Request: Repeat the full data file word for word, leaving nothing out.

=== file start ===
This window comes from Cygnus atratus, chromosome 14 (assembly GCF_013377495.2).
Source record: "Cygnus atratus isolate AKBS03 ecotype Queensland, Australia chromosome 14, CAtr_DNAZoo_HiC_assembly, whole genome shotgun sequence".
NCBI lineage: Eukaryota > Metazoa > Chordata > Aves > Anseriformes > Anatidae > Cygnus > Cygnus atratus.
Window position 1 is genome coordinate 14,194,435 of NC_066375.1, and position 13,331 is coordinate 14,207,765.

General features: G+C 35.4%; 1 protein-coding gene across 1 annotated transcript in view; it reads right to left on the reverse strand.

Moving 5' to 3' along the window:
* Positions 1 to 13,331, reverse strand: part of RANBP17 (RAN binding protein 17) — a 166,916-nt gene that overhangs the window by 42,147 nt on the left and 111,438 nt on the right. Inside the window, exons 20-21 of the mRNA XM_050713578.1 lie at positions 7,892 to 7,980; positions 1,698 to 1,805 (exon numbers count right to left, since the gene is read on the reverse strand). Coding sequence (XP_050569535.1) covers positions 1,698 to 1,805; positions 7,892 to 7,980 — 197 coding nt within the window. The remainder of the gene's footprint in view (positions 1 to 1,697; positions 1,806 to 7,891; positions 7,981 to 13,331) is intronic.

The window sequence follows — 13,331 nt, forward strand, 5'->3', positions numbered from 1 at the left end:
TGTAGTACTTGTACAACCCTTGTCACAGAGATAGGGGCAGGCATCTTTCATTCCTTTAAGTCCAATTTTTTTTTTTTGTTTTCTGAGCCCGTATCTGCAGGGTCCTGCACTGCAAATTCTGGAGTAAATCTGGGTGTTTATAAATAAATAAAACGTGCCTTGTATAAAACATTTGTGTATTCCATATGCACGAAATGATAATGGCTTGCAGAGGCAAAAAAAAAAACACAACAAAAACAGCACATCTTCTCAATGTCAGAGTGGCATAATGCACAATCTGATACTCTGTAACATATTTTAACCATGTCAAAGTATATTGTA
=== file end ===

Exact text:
This window comes from Cygnus atratus, chromosome 14 (assembly GCF_013377495.2).
Source record: "Cygnus atratus isolate AKBS03 ecotype Queensland, Australia chromosome 14, CAtr_DNAZoo_HiC_assembly, whole genome shotgun sequence".
NCBI lineage: Eukaryota > Metazoa > Chordata > Aves > Anseriformes > Anatidae > Cygnus > Cygnus atratus.
Window position 1 is genome coordinate 14,194,435 of NC_066375.1, and position 13,331 is coordinate 14,207,765.

General features: G+C 35.4%; 1 protein-coding gene across 1 annotated transcript in view; it reads right to left on the reverse strand.

Moving 5' to 3' along the window:
* Positions 1 to 13,331, reverse strand: part of RANBP17 (RAN binding protein 17) — a 166,916-nt gene that overhangs the window by 42,147 nt on the left and 111,438 nt on the right. Inside the window, exons 20-21 of the mRNA XM_050713578.1 lie at positions 7,892 to 7,980; positions 1,698 to 1,805 (exon numbers count right to left, since the gene is read on the reverse strand). Coding sequence (XP_050569535.1) covers positions 1,698 to 1,805; positions 7,892 to 7,980 — 197 coding nt within the window. The remainder of the gene's footprint in view (positions 1 to 1,697; positions 1,806 to 7,891; positions 7,981 to 13,331) is intronic.

The window sequence follows — 13,331 nt, forward strand, 5'->3', positions numbered from 1 at the left end:
TGTAGTACTTGTACAACCCTTGTCACAGAGATAGGGGCAGGCATCTTTCATTCCTTTAAGTCCAATTTTTTTTTTTTGTTTTCTGAGCCCGTATCTGCAGGGTCCTGCACTGCAAATTCTGGAGTAAATCTGGGTGTTTATAAATAAATAAAACGTGCCTTGTATAAAACATTTGTGTATTCCATATGCACGAAATGATAATGGCTTGCAGAGGCAAAAAAAAAAACACAACAAAAACAGCACATCTTCTCAATGTCAGAGTGGCATAATGCACAATCTGATACTCTGTAACATATTTTAACCATGTCAAAGTATATTGTA